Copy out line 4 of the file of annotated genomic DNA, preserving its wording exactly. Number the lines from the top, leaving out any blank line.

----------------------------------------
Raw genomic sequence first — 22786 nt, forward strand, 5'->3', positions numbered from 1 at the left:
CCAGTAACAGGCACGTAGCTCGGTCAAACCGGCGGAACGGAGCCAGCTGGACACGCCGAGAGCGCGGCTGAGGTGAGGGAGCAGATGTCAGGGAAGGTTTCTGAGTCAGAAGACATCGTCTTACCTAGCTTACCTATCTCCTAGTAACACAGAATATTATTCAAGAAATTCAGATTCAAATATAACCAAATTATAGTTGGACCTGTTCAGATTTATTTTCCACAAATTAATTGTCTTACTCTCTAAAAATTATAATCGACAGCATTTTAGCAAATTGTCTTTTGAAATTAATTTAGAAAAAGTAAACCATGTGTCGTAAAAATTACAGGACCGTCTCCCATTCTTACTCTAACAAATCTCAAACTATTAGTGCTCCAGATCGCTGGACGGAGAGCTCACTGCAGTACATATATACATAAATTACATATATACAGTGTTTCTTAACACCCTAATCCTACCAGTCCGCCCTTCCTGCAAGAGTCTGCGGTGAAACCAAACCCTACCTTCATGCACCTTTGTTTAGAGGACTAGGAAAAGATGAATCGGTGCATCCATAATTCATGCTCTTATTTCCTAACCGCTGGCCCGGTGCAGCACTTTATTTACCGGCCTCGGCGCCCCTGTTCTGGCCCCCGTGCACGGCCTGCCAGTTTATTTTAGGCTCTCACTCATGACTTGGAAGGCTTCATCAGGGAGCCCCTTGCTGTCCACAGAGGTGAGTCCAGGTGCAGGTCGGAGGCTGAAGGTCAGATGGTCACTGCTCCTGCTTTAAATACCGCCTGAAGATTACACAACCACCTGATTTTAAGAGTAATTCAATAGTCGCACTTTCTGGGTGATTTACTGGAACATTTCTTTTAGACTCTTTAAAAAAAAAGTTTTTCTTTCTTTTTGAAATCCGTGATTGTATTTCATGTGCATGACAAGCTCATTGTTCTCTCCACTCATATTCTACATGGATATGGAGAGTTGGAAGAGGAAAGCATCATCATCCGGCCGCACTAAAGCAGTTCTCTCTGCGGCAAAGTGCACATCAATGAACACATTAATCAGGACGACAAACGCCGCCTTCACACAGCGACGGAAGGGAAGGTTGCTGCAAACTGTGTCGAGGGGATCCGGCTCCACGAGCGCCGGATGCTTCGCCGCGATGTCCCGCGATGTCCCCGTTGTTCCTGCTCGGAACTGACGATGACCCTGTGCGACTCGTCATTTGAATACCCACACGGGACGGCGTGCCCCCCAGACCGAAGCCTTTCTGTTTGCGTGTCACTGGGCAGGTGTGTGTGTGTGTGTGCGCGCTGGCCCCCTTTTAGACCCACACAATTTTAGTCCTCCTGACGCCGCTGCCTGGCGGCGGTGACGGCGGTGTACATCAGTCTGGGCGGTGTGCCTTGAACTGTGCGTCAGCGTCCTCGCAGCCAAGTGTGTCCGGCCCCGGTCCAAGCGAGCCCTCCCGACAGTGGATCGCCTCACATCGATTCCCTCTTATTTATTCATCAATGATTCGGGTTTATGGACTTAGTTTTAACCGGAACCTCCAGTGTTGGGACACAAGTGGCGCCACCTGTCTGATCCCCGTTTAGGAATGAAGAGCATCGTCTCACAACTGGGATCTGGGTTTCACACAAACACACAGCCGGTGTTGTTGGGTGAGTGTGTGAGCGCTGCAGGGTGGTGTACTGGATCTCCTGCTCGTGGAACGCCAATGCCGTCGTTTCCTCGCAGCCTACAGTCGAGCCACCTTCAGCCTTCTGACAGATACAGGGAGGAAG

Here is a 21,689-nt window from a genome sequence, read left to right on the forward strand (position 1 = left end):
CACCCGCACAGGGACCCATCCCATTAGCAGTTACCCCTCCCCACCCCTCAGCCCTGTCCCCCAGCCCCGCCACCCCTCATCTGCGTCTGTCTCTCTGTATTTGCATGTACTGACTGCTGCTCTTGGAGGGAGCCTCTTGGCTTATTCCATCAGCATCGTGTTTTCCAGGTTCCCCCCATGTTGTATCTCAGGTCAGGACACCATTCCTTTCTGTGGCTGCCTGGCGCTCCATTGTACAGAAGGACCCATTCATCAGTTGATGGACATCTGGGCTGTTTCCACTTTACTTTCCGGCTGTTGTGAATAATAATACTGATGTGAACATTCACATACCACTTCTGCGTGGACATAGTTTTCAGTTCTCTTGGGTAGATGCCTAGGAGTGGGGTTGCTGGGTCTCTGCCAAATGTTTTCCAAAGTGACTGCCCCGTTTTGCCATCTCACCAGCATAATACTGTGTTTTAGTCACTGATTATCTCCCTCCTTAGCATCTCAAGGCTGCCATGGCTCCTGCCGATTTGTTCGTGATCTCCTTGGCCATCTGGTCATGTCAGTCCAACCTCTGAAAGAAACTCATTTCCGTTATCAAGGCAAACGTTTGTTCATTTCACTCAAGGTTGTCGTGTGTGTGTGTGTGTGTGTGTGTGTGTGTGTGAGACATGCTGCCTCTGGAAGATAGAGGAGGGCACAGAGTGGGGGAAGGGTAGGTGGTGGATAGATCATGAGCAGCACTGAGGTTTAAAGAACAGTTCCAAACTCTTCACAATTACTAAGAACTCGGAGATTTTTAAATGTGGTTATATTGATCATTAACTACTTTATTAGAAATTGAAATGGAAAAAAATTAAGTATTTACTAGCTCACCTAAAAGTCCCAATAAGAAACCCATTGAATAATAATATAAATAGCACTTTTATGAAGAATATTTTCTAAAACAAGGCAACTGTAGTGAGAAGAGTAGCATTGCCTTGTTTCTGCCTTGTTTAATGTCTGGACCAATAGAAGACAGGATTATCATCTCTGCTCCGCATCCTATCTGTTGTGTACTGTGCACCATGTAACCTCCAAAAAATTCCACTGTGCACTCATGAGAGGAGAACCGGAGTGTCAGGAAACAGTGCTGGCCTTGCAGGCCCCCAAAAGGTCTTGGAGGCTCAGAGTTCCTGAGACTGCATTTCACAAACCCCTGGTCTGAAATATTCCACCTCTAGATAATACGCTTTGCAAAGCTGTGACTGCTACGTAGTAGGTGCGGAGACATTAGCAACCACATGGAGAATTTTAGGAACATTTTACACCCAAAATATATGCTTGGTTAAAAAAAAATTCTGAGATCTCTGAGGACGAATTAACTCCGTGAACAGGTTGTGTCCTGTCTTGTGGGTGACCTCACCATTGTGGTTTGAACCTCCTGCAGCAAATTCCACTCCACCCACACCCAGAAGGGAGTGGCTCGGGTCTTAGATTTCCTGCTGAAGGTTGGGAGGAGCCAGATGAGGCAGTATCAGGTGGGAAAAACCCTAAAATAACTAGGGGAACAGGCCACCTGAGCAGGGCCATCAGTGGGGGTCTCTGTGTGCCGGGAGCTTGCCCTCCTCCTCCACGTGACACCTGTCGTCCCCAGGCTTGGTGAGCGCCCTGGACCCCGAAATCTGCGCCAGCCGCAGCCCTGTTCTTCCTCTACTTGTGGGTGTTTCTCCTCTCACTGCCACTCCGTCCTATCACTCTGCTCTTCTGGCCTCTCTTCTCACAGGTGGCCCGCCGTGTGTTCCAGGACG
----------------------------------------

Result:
CACCCGCACAGGGACCCATCCCATTAGCAGTTACCCCTCCCCACCCCTCAGCCCTGTCCCCCAGCCCCGCCACCCCTCATCTGCGTCTGTCTCTCTGTATTTGCATGTACTGACTGCTGCTCTTGGAGGGAGCCTCTTGGCTTATTCCATCAGCATCGTGTTTTCCAGGTTCCCCCCATGTTGTATCTCAGGTCAGGACACCATTCCTTTCTGTGGCTGCCTGGCGCTCCATTGTACAGAAGGACCCATTCATCAGTTGATGGACATCTGGGCTGTTTCCACTTTACTTTCCGGCTGTTGTGAATAATAATACTGATGTGAACATTCACATACCACTTCTGCGTGGACATAGTTTTCAGTTCTCTTGGGTAGATGCCTAGGAGTGGGGTTGCTGGGTCTCTGCCAAATGTTTTCCAAAGTGACTGCCCCGTTTTGCCATCTCACCAGCATAATACTGTGTTTTAGTCACTGATTATCTCCCTCCTTAGCATCTCAAGGCTGCCATGGCTCCTGCCGATTTGTTCGTGATCTCCTTGGCCATCTGGTCATGTCAGTCCAACCTCTGAAAGAAACTCATTTCCGTTATCAAGGCAAACGTTTGTTCATTTCACTCAAGGTTGTCGTGTGTGTGTGTGTGTGTGTGTGTGTGTGTGTGAGACATGCTGCCTCTGGAAGATAGAGGAGGGCACAGAGTGGGGGAAGGGTAGGTGGTGGATAGATCATGAGCAGCACTGAGGTTTAAAGAACAGTTCCAAACTCTTCACAATTACTAAGAACTCGGAGATTTTTAAATGTGGTTATATTGATCATTAACTACTTTATTAGAAATTGAAATGGAAAAAAATTAAGTATTTACTAGCTCACCTAAAAGTCCCAATAAGAAACCCATTGAATAATAATATAAATAGCACTTTTATGAAGAATATTTTCTAAAACAAGGCAACTGTAGTGAGAAGAGTAGCATTGCCTTGTTTCTGCCTTGTTTAATGTCTGGACCAATAGAAGACAGGATTATCATCTCTGCTCCGCATCCTATCTGTTGTGTACTGTGCACCATGTAACCTCCAAAAAATTCCACTGTGCACTCATGAGAGGAGAACCGGAGTGTCAGGAAACAGTGCTGGCCTTGCAGGCCCCCAAAAGGTCTTGGAGGCTCAGAGTTCCTGAGACTGCATTTCACAAACCCCTGGTCTGAAATATTCCACCTCTAGATAATACGCTTTGCAAAGCTGTGACTGCTACGTAGTAGGTGCGGAGACATTAGCAACCACATGGAGAATTTTAGGAACATTTTACACCCAAAATATATGCTTGGTTAAAAAAAAATTCTGAGATCTCTGAGGACGAATTAACTCCGTGAACAGGTTGTGTCCTGTCTTGTGGGTGACCTCACCATTGTGGTTTGAACCTCCTGCAGCAAATTCCACTCCACCCACACCCAGAAGGGAGTGGCTCGGGTCTTAGATTTCCTGCTGAAGGTTGGGAGGAGCCAGATGAGGCAGTATCAGGTGGGAAAAACCCTAAAATAACTAGGGGAACAGGCCACCTGAGCAGGGCCATCAGTGGGGGTCTCTGTGTGCCGGGAGCTTGCCCTCCTCCTCCACGTGACACCTGTCGTCCCCAGGCTTGGTGAGCGCCCTGGACCCCGAAATCTGCGCCAGCCGCAGCCCTGTTCTTCCTCTACTTGTGGGTGTTTCTCCTCTCACTGCCACTCCGTCCTATCACTCTGCTCTTCTGGCCTCTCTTCTCACAGGTGGCCCGCCGTGTGTTCCAGGACG